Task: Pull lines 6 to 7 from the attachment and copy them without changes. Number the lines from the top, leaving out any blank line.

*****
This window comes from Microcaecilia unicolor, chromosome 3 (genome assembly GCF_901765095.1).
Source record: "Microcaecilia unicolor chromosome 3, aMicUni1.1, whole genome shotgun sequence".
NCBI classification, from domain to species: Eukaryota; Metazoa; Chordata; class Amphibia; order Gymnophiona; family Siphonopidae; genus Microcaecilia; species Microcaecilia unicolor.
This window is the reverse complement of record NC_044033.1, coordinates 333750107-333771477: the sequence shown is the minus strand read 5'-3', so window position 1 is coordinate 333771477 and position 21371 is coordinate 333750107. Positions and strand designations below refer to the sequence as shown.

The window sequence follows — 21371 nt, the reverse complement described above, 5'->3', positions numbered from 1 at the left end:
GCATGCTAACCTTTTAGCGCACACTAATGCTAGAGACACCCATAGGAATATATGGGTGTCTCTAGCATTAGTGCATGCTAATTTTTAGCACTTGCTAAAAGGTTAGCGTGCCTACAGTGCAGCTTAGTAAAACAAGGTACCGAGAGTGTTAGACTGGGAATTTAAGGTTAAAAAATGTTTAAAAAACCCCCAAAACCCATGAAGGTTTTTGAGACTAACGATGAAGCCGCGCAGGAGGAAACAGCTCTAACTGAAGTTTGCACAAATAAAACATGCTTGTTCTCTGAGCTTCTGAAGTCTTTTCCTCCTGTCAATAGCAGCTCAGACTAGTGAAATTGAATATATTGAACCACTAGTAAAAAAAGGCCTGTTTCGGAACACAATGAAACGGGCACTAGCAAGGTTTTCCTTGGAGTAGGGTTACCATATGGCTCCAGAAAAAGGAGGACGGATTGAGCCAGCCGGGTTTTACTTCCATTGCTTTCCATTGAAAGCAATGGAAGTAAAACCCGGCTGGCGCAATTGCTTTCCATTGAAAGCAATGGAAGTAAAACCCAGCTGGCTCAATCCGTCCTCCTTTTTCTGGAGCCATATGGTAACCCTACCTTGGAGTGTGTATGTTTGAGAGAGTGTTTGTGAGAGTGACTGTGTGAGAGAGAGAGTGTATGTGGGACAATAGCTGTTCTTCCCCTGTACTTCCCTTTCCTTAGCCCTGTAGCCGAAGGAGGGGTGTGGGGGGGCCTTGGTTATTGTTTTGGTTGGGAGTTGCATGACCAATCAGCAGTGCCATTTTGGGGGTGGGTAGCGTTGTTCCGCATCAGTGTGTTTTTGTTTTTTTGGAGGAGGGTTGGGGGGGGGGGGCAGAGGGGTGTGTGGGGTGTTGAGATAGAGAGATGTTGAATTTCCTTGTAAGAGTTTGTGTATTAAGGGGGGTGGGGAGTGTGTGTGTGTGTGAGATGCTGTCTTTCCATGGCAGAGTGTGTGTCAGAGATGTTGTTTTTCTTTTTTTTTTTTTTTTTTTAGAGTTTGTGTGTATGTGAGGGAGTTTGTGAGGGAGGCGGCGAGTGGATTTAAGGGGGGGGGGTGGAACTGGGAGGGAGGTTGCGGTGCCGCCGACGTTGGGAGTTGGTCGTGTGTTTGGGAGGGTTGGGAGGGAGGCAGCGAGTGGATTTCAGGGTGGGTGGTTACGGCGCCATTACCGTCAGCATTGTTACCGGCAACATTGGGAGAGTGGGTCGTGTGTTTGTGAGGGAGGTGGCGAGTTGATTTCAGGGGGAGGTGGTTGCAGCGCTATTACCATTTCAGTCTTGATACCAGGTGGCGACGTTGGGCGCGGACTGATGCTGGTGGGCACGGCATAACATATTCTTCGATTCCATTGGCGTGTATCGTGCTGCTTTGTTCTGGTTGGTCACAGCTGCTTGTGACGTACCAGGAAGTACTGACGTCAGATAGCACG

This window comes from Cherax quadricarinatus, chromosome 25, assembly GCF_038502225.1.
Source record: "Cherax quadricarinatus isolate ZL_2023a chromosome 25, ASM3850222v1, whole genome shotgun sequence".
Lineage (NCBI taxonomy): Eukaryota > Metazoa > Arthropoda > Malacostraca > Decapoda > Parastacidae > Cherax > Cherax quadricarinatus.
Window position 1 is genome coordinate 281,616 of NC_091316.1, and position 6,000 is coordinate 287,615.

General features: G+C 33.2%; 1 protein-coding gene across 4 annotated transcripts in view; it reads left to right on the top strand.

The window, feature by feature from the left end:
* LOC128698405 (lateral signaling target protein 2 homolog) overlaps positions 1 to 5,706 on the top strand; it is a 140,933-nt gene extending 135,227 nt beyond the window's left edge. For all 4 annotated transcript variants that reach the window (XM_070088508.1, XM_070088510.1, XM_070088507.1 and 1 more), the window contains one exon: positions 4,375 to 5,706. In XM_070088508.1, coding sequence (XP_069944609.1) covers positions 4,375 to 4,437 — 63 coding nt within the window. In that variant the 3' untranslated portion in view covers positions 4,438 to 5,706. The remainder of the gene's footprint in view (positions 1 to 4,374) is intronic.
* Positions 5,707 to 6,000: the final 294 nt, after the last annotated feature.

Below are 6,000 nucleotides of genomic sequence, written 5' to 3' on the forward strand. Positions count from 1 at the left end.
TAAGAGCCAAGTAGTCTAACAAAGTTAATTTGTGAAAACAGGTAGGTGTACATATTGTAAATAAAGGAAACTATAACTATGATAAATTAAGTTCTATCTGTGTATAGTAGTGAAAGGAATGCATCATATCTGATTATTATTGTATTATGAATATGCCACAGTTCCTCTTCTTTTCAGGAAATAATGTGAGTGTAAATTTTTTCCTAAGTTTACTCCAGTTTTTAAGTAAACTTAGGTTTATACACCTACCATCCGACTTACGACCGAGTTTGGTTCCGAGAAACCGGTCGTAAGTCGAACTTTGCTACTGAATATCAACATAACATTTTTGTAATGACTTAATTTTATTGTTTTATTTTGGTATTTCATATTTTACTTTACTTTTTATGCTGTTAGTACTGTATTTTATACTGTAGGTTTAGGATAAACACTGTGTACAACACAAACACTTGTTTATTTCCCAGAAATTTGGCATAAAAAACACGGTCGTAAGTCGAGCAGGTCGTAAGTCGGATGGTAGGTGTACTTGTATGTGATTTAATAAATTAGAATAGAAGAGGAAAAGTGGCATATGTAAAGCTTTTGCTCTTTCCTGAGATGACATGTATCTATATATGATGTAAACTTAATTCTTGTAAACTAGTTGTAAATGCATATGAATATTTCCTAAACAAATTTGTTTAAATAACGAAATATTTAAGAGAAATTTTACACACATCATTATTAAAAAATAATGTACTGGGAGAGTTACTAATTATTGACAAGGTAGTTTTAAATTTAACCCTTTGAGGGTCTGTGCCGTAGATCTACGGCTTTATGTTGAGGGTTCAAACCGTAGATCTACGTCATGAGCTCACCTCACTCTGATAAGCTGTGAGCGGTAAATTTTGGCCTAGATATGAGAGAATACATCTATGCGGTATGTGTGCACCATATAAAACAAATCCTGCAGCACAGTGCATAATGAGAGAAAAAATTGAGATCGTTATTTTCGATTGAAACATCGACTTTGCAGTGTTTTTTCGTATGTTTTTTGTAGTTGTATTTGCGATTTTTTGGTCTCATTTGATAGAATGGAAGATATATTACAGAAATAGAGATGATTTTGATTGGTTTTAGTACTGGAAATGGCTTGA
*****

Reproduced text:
GCATGCTAACCTTTTAGCGCACACTAATGCTAGAGACACCCATAGGAATATATGGGTGTCTCTAGCATTAGTGCATGCTAATTTTTAGCACTTGCTAAAAGGTTAGCGTGCCTACAGTGCAGCTTAGTAAAACAAGGTACCGAGAGTGTTAGACTGGGAATTTAAGGTTAAAAAATGTTTAAAAAACCCCCAAAACCCATGAAGGTTTTTGAGACTAACGATGAAGCCGCGCAGGAGGAAACAGCTCTAACTGAAGTTTGCACAAATAAAACATGCTTGTTCTCTGAGCTTCTGAAGTCTTTTCCTCCTGTCAATAGCAGCTCAGACTAGTGAAATTGAATATATTGAACCACTAGTAAAAAAAGGCCTGTTTCGGAACACAATGAAACGGGCACTAGCAAGGTTTTCCTTGGAGTAGGGTTACCATATGGCTCCAGAAAAAGGAGGACGGATTGAGCCAGCCGGGTTTTACTTCCATTGCTTTCCATTGAAAGCAATGGAAGTAAAACCCGGCTGGCGCAATTGCTTTCCATTGAAAGCAATGGAAGTAAAACCCAGCTGGCTCAATCCGTCCTCCTTTTTCTGGAGCCATATGGTAACCCTACCTTGGAGTGTGTATGTTTGAGAGAGTGTTTGTGAGAGTGACTGTGTGAGAGAGAGAGTGTATGTGGGACAATAGCTGTTCTTCCCCTGTACTTCCCTTTCCTTAGCCCTGTAGCCGAAGGAGGGGTGTGGGGGGGCCTTGGTTATTGTTTTGGTTGGGAGTTGCATGACCAATCAGCAGTGCCATTTTGGGGGTGGGTAGCGTTGTTCCGCATCAGTGTGTTTTTGTTTTTTTGGAGGAGGGTTGGGGGGGGGGGGCAGAGGGGTGTGTGGGGTGTTGAGATAGAGAGATGTTGAATTTCCTTGTAAGAGTTTGTGTATTAAGGGGGGTGGGGAGTGTGTGTGTGTGTGAGATGCTGTCTTTCCATGGCAGAGTGTGTGTCAGAGATGTTGTTTTTCTTTTTTTTTTTTTTTTTTTAGAGTTTGTGTGTATGTGAGGGAGTTTGTGAGGGAGGCGGCGAGTGGATTTAAGGGGGGGGGGTGGAACTGGGAGGGAGGTTGCGGTGCCGCCGACGTTGGGAGTTGGTCGTGTGTTTGGGAGGGTTGGGAGGGAGGCAGCGAGTGGATTTCAGGGTGGGTGGTTACGGCGCCATTACCGTCAGCATTGTTACCGGCAACATTGGGAGAGTGGGTCGTGTGTTTGTGAGGGAGGTGGCGAGTTGATTTCAGGGGGAGGTGGTTGCAGCGCTATTACCATTTCAGTCTTGATACCAGGTGGCGACGTTGGGCGCGGACTGATGCTGGTGGGCACGGCATAACATATTCTTCGATTCCATTGGCGTGTATCGTGCTGCTTTGTTCTGGTTGGTCACAGCTGCTTGTGACGTACCAGGAAGTACTGACGTCAGATAGCACG

This window comes from Cherax quadricarinatus, chromosome 25, assembly GCF_038502225.1.